Consecutive Egyptian Presidents have affirmed that Egypt is not willing to negotiate on the Nile and will go to war to prevent others from using even a drop from the Nile waters. Egypt repealed negotiations on its monopoly and maintained exclusive veto over the use of the Nile waters. This attitude remains unchanged in the 21st century. The 2014 Egyptian constitution, article 44, declares that the state commits to maintaining Egypt’s “historic rights”, a euphemism for total control.
Partnership versus ownership is in effect the most troublesome difference between Ethiopia and Egypt respectively, which has prevented the two countries from reaching any deal on the Nile and most recently on the GERD. Egypt has indeed continued to be the undisputed owner of the Nile Waters utilizing and wasting over 55.5billion cubic meters of water annually. The ultimate goal of Egyptian negotiators is to assert this outdated notion of keeping it all at the expense of everyone else.
Looking into statements by former and current officials of Egypt including President Sisi, Minister Shoukri, and Minister Abdul Atti; they would over and again witness the unwavering position that Egypt will not share a single drop of water from its lion’s share. More recently, Egypt has in fact made it clear that its engagement with upper riparian states is focused not on maintaining its share but solely on increasing it.
While Egypt never consulted upper riparian states when it built megaprojects on the Nile including the Aswan High Dam, the Toshika and peace Canals; Ethiopia, out of goodwill and desire for good neighbourliness and African solidarity, invited Egypt and Sudan to discuss on the GERD.
Inversely, Ethiopia, the main contributor to the Nile waters, has in all forums and throughout its century-old engagement on the Nile proven that it has no intention to monopolize or cause significant harm to lower riparian states. It, however, maintains, like lower riparian states, its right to use the waters of the Nile abiding by accepted international norms and practices. Equitable and reasonable utilization of the Nile remains to be the pillar of Ethiopian hydro diplomacy and reaching an agreement, therefore, cannot be a prerequisite to fill the GERD reservoir.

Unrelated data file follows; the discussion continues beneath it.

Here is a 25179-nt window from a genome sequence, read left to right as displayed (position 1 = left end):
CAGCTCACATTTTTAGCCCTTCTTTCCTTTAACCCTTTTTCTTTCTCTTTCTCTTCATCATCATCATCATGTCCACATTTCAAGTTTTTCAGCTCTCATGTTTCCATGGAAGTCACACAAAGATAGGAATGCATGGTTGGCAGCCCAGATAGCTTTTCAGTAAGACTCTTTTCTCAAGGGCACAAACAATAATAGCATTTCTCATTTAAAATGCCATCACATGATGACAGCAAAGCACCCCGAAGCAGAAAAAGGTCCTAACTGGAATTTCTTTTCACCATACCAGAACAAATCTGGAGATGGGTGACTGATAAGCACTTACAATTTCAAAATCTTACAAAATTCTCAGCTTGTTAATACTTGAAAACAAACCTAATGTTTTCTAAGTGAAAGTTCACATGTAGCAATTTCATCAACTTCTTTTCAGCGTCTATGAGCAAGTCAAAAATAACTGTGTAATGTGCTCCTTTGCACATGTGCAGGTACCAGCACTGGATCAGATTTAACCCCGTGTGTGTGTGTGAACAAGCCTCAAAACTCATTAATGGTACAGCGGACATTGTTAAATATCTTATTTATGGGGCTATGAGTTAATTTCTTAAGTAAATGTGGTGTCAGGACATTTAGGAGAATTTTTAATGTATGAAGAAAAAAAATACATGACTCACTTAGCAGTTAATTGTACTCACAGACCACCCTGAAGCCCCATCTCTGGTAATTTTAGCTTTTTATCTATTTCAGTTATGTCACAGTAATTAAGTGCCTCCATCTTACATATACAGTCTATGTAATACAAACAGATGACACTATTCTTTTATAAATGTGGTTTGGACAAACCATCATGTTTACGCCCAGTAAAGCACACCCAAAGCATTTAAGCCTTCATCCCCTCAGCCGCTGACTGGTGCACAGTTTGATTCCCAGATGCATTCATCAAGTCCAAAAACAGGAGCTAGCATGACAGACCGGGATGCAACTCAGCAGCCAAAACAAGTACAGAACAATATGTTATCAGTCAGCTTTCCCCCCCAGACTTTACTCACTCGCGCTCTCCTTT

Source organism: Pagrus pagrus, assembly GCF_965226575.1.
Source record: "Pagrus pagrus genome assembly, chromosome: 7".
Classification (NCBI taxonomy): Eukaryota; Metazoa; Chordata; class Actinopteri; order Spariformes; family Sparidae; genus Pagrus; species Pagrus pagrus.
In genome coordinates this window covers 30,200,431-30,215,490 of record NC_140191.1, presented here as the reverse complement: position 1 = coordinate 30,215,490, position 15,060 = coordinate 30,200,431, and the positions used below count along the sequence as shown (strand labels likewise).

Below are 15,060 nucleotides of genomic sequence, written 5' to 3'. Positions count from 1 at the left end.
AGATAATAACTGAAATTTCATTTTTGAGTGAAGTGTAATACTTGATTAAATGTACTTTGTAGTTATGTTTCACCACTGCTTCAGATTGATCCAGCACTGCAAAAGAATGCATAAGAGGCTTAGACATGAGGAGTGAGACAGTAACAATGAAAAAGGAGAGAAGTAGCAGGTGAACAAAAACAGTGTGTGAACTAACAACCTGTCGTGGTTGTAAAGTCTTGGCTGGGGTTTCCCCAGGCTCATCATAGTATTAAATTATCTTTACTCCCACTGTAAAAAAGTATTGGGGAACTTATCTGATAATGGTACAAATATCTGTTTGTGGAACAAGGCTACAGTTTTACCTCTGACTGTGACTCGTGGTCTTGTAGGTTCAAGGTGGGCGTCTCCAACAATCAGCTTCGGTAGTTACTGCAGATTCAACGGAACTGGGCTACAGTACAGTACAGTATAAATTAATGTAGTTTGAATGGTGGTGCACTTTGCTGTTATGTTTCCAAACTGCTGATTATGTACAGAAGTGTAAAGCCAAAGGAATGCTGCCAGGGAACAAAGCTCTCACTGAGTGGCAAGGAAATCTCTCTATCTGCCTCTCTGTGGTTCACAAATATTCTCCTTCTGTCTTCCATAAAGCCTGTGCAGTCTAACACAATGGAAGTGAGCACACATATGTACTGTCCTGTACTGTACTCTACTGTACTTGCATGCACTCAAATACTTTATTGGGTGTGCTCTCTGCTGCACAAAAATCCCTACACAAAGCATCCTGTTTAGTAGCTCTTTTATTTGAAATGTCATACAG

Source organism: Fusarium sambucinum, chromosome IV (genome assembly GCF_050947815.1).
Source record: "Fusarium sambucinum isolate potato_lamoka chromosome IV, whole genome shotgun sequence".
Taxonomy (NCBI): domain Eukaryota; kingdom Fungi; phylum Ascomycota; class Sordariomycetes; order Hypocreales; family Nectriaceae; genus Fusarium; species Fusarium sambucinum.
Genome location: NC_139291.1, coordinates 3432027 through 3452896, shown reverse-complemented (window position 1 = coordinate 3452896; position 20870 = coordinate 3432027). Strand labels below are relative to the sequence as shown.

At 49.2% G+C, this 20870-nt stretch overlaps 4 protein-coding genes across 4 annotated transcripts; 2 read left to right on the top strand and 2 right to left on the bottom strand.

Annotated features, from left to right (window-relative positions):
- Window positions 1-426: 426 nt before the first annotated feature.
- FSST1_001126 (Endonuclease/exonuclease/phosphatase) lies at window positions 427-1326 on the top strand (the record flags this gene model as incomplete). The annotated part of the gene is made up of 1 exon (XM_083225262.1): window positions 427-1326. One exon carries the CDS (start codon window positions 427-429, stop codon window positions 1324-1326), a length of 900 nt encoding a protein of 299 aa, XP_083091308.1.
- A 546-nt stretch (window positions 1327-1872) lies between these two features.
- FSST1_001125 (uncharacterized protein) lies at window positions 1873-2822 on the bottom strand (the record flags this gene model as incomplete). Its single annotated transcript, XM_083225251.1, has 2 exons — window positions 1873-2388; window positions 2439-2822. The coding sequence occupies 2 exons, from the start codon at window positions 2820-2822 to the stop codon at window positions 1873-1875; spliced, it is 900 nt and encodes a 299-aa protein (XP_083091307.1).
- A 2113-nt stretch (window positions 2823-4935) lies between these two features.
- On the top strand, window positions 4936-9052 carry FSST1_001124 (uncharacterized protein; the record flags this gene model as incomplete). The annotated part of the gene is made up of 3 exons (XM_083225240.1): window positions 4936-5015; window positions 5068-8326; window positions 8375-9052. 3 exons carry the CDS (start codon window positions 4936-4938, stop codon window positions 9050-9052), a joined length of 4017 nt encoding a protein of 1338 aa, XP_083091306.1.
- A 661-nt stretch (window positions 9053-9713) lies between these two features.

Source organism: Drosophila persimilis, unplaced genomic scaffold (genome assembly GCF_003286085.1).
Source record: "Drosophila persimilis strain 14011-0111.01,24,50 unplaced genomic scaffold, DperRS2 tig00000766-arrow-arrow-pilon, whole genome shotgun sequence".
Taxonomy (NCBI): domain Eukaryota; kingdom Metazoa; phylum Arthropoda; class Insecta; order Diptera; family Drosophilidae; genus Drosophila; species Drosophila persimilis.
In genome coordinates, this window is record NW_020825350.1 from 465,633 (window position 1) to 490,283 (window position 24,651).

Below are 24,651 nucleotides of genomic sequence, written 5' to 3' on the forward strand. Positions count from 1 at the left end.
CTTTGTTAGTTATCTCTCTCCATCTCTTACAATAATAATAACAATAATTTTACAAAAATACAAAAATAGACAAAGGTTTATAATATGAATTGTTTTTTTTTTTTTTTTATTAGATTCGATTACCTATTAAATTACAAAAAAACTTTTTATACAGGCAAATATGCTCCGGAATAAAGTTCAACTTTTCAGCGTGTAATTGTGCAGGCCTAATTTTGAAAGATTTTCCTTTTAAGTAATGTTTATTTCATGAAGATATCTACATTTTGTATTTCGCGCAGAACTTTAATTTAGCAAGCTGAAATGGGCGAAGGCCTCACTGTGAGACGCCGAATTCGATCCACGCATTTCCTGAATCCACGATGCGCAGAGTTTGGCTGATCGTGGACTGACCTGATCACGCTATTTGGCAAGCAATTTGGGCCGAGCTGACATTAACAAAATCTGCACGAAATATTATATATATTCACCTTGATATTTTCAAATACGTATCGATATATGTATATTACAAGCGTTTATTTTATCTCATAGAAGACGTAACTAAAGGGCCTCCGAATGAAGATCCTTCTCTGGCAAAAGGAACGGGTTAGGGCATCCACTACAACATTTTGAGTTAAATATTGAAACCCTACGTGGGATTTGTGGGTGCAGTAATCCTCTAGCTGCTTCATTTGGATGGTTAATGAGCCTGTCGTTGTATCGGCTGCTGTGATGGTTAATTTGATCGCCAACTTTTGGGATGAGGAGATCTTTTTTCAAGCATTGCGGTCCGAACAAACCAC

State-level paranoid is diagnosed by some political scientist and is explained as a behaviour resembling that of a schizophrenic person. In international relations, such a condition results from exaggerated fear caused by insecurity about the intentions of other states.
With the filling and operation of the GERD eminent, Egypt remains unsure of the future of the status quo on the Nile. Although the owner of the dam, Ethiopia, can only rip the fruit of its hard work by releasing the water to produce electrical current and not by storing it in the lake; Egyptian media, official statements, and diplomatic communications frantically portray the image that the Ethiopian dam will drain the Nile to the extent that the people of Egypt will suffer biblical thirst and starvation. Such fear has prevented Egyptian negotiators and the entire state machinery to adapt to the rapidly changing status quo.
Egypt’s exaggerated fear of the aftermath is leading to faulty perceptions, inappropriate actions, and a sense of mental fragmentation which are common symptoms of schizophrenia. The condition is depriving Egypt of the natural essence of any negotiation- good faith, sombre exchange, and daring compromise. This psychological condition partly explains Egypt’s lack of focus and commitment to the trilateral negotiations, mixing escalation by seeking condemnations- bilaterally, at the Arab League and at the UN Security Council- while engaging in ongoing virtual negotiations.
Political psychoanalysts indicate that a state suffering from schizophrenia would commit themselves to stockpile arms, prepare for war and threaten states whom they perceive to be threats. This complex physiological condition forces Egypt to react in the most erratic and yet predictable manner. Egypt often “considers all options to assert Egypt’s right to the waters of the Nile” when discussing the GERD. Since the building of the dam had started in 2011, Ethiopia had to endure several and open calls for military action by Egyptian officials.
The interpretation of Dr Azaza and the entire Egyptian state machinery to Ethiopia’s defensive stance, against Egypt’s consistent political, diplomatic and military aggression, typical behaviour of Egypt, is a symptom of state-level schizophrenia. The Ethiopian Prime Minister, in his presentation to the House of People’s Representatives, simply gave a firm assurance that his Government is ready to defend the country and the people of Ethiopia against all threats and his remark had nothing to do with aggression.
Egypt’s nationalism and self-identity is interwoven with its ability to control and monopolize the Nile River from source to mouth. The GERD, as the Egyptian letter to the Security Council, would attest, is a clear and present danger to this monopoly leading Egypt to manifest a combination of psychological conditions—psychological ownership and zero-sum syndrome, psychological projection and schizophrenia- that have effectively rendered any effort to arrive at a negotiated settlement a futile exercise.
Looking forward, once the first-filling of the GERD is complete, events will exhibit to Egypt that there is no impending biblical thirst or hunger and that GERD is not a weapon targeted at Egypt. Rather a source of cooperation and partnership. Such tangible evidence may extricate the exaggerated fear of material dispossession, encourage Egypt to look more inward with less projection, and more realistically engage with upstream countries. However, accepting the dawning reality that Egypt can’t continue to wholly control and possess the Nile may require years of state-level psychological adjustment.
Source Sudan tribune